"We have been losing some really good attorneys and support staff," says Harvey Shapiro, a GBLS staff lawyer. Although the program receives financial support from private sources, that support has not been able to make up for the losses in federal funding. "They have certainly stepped up efforts to obtain private funding, but that hasn't eliminated the need to cut back," according to Carol Wagan, a staff lawyer at the Legal Advocacy and Resource Center who works closely with GBLS.
JUST AS resources have diminished, so too has morale among both clients and lawyers. "If you want to describe Legal Services now," adds Shapiro, "It's tremendous morale problems." Some clients are angry because their cases are simply not being handled. "It's not like you can call them up and talk to a lawyer," says a woman from East Boston. "You've got to wait for an appointment and by the time you get one it's probably too late. They just don't have the time" Staff lawyers, on the other hand, feel as if they are working in a "sustained bunker atmosphere." For while the demand for their services increases daily, so does the general feeling of uncertainty concerning the program's future. As Wagan says, "The morale problems come from the sense that there is less security in Legal Services."
Funding cutbacks have resulted in the development of new programs in order to increase the poor community's access to legal services The Legal Advocacy and Resource Center (LARC), a privately funded organization which provides legal information and referrals to low income groups in the Boston area, was conceived as a direct response to the cutbacks According to Wagan, the Massachusetts Legal Reform Institute conducted a study on ways in which legal services could be improved in the city. "One of the things they decided was that there should be an agency that could provide information about the various resources available in the area. It was based on the idea that we could use volunteers as a way to help make up for the diminishing resources."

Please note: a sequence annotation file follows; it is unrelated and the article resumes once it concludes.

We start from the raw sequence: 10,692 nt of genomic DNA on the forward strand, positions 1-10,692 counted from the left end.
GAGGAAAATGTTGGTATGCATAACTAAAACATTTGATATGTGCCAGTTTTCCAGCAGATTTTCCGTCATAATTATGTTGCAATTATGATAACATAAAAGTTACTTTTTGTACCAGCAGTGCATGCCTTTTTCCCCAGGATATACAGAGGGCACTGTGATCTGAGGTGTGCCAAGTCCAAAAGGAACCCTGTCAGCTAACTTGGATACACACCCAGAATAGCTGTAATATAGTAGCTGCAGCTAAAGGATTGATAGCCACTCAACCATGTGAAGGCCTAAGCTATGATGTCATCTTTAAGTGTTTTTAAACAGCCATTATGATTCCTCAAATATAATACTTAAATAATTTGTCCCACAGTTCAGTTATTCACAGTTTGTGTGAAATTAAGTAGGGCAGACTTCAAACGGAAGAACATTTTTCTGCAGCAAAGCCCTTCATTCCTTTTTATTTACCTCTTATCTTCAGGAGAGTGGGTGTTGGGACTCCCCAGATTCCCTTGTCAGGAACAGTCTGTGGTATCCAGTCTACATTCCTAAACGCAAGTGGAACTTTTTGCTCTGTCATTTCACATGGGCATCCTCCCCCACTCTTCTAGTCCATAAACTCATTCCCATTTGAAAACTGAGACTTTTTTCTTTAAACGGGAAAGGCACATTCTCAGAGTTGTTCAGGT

The role of the private bar has also increased as a result of the funding cutbacks, with many programs recruiting more lawyers in private practice to take on cases for free. In 1977 there were only a handful of such programs across the country; now there are over a 150. Critics of the Legal Services Corporation have said that most poverty law work could be done free or at reduced rate by the private bar. But LSC program directors report that less than half the clients they turn away are able to get help from attorneys in private practice.
Vicki Young, a member of the Volunteer Lawyers Project, agrees. "There was a report issued in Washington on Legal Services--I think David Stockman wrote it--and basically what he said was, 'Well, gee, don't you think we can let the bar take care of the problem and get rid of all these expensive legal services programs? Of course that's blatantly impossible. Even if the bar could handle the demand, who would link up the indigent community and the lawyers? Besides, most of the lawyers in private practice don't have the expertise necessary to handle the legal problems which poor people have. That's why we're here: we lawyers to deal with these problems.
While many at LARC and VLP feel that volunteer efforts in legal services have been successful, they nevertheless agree that the federal government must commit itself to the support of legal assistance programs if the poor community is to receive the services it needs. "Legal Services can't do it alone, and neither can the private bar," says Young. "There's get to be an organized system where the programs and the bar can work together."
If that system is going to work, the Administration will have to show the kind of commitment already shown by legal services workers. "Why should I go to law school? asks a LARC staff member. "It would cost me a bundle in student loans, and then I'd just have to go work for some corporate law firm to pay them back. It would be like selling my soul. And I'd rather stay right here."